Information Networks and Collective Action: Evidence from the Women’s Temperance Crusade

94 Pages Posted: 16 Aug 2021

See all articles by Camilo Garcia-Jimeno

Camilo Garcia-Jimeno

University of Pennsylvania - Department of Economics

Angel Diaz

University of Pennsylvania

Pinar Yildirim

University of Pennsylvania - The Wharton School; University of Pennsylvania - Department of Economics; National Bureau of Economic Research (NBER)

Date Written: August 13, 2021

Abstract

How do social interactions shape collective action, and how are they mediated by networked
information technologies? We answer these questions studying the Temperance Crusade, a wave of anti-liquor protest activity spreading across 29 states between 1873-1874. Relying on exogenous variation in network links generated by railroad accidents, we provide causal evidence of social interactions driving the diffusion of the movement, mediated by rail and telegraph information about neighboring activity. Local newspaper coverage of the Crusade was a key channel mediating these effects. Using an event-study methodology, we find strong complementarities between rail and telegraph networks in driving the movement’s spread.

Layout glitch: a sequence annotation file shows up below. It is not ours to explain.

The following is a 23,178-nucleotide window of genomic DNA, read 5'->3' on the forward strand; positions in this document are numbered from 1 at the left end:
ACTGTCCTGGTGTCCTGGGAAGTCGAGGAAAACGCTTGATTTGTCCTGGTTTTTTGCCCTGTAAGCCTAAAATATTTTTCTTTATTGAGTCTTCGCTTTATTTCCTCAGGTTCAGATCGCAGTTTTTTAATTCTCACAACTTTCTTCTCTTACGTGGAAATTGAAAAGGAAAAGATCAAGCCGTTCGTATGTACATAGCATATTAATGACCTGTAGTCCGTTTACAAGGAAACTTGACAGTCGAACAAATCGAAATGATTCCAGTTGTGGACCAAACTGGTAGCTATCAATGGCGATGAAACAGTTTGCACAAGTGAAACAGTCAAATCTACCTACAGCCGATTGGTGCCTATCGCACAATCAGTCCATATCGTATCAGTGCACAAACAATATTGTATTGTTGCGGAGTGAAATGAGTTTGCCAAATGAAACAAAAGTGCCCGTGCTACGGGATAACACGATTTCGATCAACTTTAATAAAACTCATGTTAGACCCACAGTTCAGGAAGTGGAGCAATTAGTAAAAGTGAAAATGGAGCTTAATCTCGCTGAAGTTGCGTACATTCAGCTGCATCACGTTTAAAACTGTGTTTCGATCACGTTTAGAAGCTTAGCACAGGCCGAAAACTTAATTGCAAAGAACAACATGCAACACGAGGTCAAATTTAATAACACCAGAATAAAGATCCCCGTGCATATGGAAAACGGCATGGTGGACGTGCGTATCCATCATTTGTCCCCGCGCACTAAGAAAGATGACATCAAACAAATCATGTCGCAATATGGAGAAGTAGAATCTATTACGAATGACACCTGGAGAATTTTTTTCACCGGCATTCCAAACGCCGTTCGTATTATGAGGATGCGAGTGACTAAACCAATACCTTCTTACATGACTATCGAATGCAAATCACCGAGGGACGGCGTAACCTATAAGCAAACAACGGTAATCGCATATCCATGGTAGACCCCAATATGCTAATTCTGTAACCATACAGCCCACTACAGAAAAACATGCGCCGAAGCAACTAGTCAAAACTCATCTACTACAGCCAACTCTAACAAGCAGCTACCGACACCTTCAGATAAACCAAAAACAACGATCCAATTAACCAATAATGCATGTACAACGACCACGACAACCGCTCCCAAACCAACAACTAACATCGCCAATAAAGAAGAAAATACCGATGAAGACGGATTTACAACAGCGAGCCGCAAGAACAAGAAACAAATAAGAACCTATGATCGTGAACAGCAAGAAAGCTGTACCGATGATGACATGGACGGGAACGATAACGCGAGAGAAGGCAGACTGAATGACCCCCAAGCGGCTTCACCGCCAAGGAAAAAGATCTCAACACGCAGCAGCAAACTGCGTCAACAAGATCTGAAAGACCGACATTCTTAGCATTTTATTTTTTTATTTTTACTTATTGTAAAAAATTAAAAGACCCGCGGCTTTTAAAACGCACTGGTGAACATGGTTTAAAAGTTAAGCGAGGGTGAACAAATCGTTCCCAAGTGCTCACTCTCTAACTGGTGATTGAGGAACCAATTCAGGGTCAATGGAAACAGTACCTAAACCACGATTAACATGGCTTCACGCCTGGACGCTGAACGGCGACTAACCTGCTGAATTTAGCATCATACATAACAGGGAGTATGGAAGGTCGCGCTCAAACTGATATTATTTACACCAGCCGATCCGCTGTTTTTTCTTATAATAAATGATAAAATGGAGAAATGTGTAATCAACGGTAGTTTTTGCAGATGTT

Keywords: Social interactions, collective action, networks, railroads, telegraph, Temperance Crusade

JEL Classification: D71, D83, D85, N11, N31, N71, N91, O18, R40, Z12

Suggested Citation

Garcia-Jimeno, Camilo and Diaz, Angel and Yildirim, Pinar, Information Networks and Collective Action: Evidence from the Women’s Temperance Crusade (August 13, 2021). Available at SSRN: https://ssrn.com/abstract=3904936 or http://dx.doi.org/10.2139/ssrn.3904936

Camilo Garcia-Jimeno

University of Pennsylvania - Department of Economics ( email )

Ronald O. Perelman Center for Political Science
133 South 36th Street
Philadelphia, PA 19104-6297
United States

Angel Diaz

University of Pennsylvania

Pinar Yildirim (Contact Author)

University of Pennsylvania - The Wharton School ( email )

3641 Locust Walk
Philadelphia, PA 19104-6365
United States

University of Pennsylvania - Department of Economics

National Bureau of Economic Research (NBER)

1050 Massachusetts Avenue
Cambridge, MA 02138
United States

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